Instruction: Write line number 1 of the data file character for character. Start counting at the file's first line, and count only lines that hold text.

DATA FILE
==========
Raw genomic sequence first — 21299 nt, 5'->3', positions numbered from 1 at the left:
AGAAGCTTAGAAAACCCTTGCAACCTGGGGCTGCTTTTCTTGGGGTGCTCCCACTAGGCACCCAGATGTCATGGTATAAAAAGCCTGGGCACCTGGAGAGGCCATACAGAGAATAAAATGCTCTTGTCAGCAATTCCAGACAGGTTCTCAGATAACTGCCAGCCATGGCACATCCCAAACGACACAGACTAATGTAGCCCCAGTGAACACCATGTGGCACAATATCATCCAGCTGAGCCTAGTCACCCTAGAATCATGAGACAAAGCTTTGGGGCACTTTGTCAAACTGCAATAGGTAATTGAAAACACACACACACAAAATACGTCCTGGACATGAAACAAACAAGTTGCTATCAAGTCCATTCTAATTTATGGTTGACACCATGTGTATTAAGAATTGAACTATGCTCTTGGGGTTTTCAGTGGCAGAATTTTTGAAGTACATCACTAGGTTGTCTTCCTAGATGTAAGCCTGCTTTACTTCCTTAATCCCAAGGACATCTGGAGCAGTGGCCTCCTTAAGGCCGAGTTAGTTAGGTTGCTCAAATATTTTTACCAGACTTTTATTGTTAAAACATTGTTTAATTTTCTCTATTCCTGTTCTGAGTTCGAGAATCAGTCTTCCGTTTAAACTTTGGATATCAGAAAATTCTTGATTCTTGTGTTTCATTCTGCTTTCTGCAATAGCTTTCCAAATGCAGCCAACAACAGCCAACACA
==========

Raw genomic sequence first — 21299 nt, 5'->3', positions numbered from 1 at the left: